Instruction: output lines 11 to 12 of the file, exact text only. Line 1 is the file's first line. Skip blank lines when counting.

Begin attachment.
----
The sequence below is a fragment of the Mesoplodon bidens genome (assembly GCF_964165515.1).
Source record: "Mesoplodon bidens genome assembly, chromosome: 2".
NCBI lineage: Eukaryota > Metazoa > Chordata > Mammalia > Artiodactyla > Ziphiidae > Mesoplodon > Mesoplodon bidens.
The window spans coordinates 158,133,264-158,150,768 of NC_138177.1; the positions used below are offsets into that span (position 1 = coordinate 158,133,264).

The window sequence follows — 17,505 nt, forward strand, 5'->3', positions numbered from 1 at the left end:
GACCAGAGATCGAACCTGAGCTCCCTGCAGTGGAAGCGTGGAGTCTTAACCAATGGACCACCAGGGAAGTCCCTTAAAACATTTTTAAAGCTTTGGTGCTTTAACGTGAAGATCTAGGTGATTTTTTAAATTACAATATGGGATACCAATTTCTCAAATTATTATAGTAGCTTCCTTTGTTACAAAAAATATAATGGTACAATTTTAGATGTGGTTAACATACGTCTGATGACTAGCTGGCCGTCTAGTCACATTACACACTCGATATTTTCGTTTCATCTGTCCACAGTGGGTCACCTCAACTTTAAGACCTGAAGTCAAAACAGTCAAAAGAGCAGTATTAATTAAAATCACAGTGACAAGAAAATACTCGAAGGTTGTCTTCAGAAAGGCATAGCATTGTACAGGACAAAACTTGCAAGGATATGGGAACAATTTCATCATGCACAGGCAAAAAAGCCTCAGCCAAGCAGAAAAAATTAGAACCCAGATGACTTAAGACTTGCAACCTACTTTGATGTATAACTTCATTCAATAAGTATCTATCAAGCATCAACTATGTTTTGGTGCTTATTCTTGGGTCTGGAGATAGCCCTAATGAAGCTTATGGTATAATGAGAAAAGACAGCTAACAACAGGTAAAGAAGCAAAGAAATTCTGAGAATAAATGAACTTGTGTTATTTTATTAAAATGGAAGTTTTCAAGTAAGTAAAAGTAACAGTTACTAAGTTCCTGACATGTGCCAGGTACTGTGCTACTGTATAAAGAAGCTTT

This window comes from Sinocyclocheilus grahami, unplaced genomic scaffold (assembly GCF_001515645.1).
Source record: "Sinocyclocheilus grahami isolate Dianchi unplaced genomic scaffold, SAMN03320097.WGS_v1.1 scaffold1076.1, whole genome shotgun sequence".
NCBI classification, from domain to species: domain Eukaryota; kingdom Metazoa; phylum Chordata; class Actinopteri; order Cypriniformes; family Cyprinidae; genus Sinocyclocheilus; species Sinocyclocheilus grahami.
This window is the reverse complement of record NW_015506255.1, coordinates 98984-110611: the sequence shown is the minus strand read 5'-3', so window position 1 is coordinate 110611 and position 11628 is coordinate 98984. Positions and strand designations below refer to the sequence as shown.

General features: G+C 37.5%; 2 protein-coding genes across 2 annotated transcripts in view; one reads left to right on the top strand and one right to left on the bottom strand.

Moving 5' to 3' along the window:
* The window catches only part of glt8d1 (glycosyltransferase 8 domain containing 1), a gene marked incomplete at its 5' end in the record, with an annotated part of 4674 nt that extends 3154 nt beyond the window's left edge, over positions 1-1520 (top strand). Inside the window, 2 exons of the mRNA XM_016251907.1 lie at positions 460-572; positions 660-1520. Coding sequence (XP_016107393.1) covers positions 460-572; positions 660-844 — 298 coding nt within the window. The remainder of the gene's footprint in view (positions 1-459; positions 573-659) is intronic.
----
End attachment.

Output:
General features: G+C 37.5%; 2 protein-coding genes across 2 annotated transcripts in view; one reads left to right on the top strand and one right to left on the bottom strand.

Moving 5' to 3' along the window: